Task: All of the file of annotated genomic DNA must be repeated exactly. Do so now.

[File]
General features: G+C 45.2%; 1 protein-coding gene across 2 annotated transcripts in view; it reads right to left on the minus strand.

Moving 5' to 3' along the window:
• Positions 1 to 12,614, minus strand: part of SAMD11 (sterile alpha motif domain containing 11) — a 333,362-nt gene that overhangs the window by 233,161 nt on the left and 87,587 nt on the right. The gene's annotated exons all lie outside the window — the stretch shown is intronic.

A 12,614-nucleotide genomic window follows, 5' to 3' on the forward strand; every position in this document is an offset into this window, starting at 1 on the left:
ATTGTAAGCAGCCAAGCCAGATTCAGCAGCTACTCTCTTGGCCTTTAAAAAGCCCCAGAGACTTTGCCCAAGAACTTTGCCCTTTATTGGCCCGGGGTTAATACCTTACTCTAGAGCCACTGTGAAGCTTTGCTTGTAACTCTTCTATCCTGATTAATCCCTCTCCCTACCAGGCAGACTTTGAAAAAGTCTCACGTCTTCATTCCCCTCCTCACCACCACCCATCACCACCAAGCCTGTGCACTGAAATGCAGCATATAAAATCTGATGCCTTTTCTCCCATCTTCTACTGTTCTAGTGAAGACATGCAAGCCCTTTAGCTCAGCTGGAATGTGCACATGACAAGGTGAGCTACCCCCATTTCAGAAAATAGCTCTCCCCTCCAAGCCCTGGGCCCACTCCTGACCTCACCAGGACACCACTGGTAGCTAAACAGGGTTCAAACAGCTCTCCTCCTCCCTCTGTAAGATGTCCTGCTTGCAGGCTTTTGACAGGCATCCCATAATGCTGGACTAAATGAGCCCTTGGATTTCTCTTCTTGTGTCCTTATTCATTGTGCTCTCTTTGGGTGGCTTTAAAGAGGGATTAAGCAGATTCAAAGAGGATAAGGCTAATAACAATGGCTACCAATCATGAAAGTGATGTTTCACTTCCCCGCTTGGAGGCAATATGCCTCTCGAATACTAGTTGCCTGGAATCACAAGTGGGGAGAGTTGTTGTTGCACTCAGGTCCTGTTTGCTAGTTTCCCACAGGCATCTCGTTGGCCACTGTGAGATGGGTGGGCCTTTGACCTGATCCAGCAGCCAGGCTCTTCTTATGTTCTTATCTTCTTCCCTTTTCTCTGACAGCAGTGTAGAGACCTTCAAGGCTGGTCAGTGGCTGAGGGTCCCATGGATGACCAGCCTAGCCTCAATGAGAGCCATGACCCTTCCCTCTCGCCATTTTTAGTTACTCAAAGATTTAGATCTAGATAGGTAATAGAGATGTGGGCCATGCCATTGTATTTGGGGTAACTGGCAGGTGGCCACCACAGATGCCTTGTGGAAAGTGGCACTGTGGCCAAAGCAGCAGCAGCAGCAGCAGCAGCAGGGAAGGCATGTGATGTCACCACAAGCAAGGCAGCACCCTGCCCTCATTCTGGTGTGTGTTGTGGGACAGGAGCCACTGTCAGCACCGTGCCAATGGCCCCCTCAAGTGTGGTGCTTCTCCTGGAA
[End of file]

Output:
General features: G+C 45.2%; 1 protein-coding gene across 2 annotated transcripts in view; it reads right to left on the minus strand.

Moving 5' to 3' along the window:
• Positions 1 to 12,614, minus strand: part of SAMD11 (sterile alpha motif domain containing 11) — a 333,362-nt gene that overhangs the window by 233,161 nt on the left and 87,587 nt on the right. The gene's annotated exons all lie outside the window — the stretch shown is intronic.

A 12,614-nucleotide genomic window follows, 5' to 3' on the forward strand; every position in this document is an offset into this window, starting at 1 on the left:
ATTGTAAGCAGCCAAGCCAGATTCAGCAGCTACTCTCTTGGCCTTTAAAAAGCCCCAGAGACTTTGCCCAAGAACTTTGCCCTTTATTGGCCCGGGGTTAATACCTTACTCTAGAGCCACTGTGAAGCTTTGCTTGTAACTCTTCTATCCTGATTAATCCCTCTCCCTACCAGGCAGACTTTGAAAAAGTCTCACGTCTTCATTCCCCTCCTCACCACCACCCATCACCACCAAGCCTGTGCACTGAAATGCAGCATATAAAATCTGATGCCTTTTCTCCCATCTTCTACTGTTCTAGTGAAGACATGCAAGCCCTTTAGCTCAGCTGGAATGTGCACATGACAAGGTGAGCTACCCCCATTTCAGAAAATAGCTCTCCCCTCCAAGCCCTGGGCCCACTCCTGACCTCACCAGGACACCACTGGTAGCTAAACAGGGTTCAAACAGCTCTCCTCCTCCCTCTGTAAGATGTCCTGCTTGCAGGCTTTTGACAGGCATCCCATAATGCTGGACTAAATGAGCCCTTGGATTTCTCTTCTTGTGTCCTTATTCATTGTGCTCTCTTTGGGTGGCTTTAAAGAGGGATTAAGCAGATTCAAAGAGGATAAGGCTAATAACAATGGCTACCAATCATGAAAGTGATGTTTCACTTCCCCGCTTGGAGGCAATATGCCTCTCGAATACTAGTTGCCTGGAATCACAAGTGGGGAGAGTTGTTGTTGCACTCAGGTCCTGTTTGCTAGTTTCCCACAGGCATCTCGTTGGCCACTGTGAGATGGGTGGGCCTTTGACCTGATCCAGCAGCCAGGCTCTTCTTATGTTCTTATCTTCTTCCCTTTTCTCTGACAGCAGTGTAGAGACCTTCAAGGCTGGTCAGTGGCTGAGGGTCCCATGGATGACCAGCCTAGCCTCAATGAGAGCCATGACCCTTCCCTCTCGCCATTTTTAGTTACTCAAAGATTTAGATCTAGATAGGTAATAGAGATGTGGGCCATGCCATTGTATTTGGGGTAACTGGCAGGTGGCCACCACAGATGCCTTGTGGAAAGTGGCACTGTGGCCAAAGCAGCAGCAGCAGCAGCAGCAGCAGGGAAGGCATGTGATGTCACCACAAGCAAGGCAGCACCCTGCCCTCATTCTGGTGTGTGTTGTGGGACAGGAGCCACTGTCAGCACCGTGCCAATGGCCCCCTCAAGTGTGGTGCTTCTCCTGGAA